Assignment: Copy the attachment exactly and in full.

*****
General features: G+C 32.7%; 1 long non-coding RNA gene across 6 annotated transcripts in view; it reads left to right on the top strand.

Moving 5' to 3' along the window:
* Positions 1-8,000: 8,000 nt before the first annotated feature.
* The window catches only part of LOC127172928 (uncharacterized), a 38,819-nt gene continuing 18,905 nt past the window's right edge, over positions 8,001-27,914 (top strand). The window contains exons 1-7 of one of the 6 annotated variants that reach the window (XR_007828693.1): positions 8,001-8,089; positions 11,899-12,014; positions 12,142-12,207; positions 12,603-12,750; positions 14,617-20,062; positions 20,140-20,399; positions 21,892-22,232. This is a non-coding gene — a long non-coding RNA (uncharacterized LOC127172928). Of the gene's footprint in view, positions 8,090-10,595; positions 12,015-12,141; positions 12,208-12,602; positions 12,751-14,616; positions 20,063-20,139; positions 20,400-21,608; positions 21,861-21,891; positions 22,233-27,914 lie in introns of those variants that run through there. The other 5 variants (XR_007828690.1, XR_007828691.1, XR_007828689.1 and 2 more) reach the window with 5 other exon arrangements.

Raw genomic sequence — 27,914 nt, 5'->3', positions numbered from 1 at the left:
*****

General features: G+C 32.7%; 1 long non-coding RNA gene across 6 annotated transcripts in view; it reads left to right on the top strand.

Moving 5' to 3' along the window:
* Positions 1-8,000: 8,000 nt before the first annotated feature.
* The window catches only part of LOC127172928 (uncharacterized), a 38,819-nt gene continuing 18,905 nt past the window's right edge, over positions 8,001-27,914 (top strand). The window contains exons 1-7 of one of the 6 annotated variants that reach the window (XR_007828693.1): positions 8,001-8,089; positions 11,899-12,014; positions 12,142-12,207; positions 12,603-12,750; positions 14,617-20,062; positions 20,140-20,399; positions 21,892-22,232. This is a non-coding gene — a long non-coding RNA (uncharacterized LOC127172928). Of the gene's footprint in view, positions 8,090-10,595; positions 12,015-12,141; positions 12,208-12,602; positions 12,751-14,616; positions 20,063-20,139; positions 20,400-21,608; positions 21,861-21,891; positions 22,233-27,914 lie in introns of those variants that run through there. The other 5 variants (XR_007828690.1, XR_007828691.1, XR_007828689.1 and 2 more) reach the window with 5 other exon arrangements.

Raw genomic sequence — 27,914 nt, 5'->3', positions numbered from 1 at the left: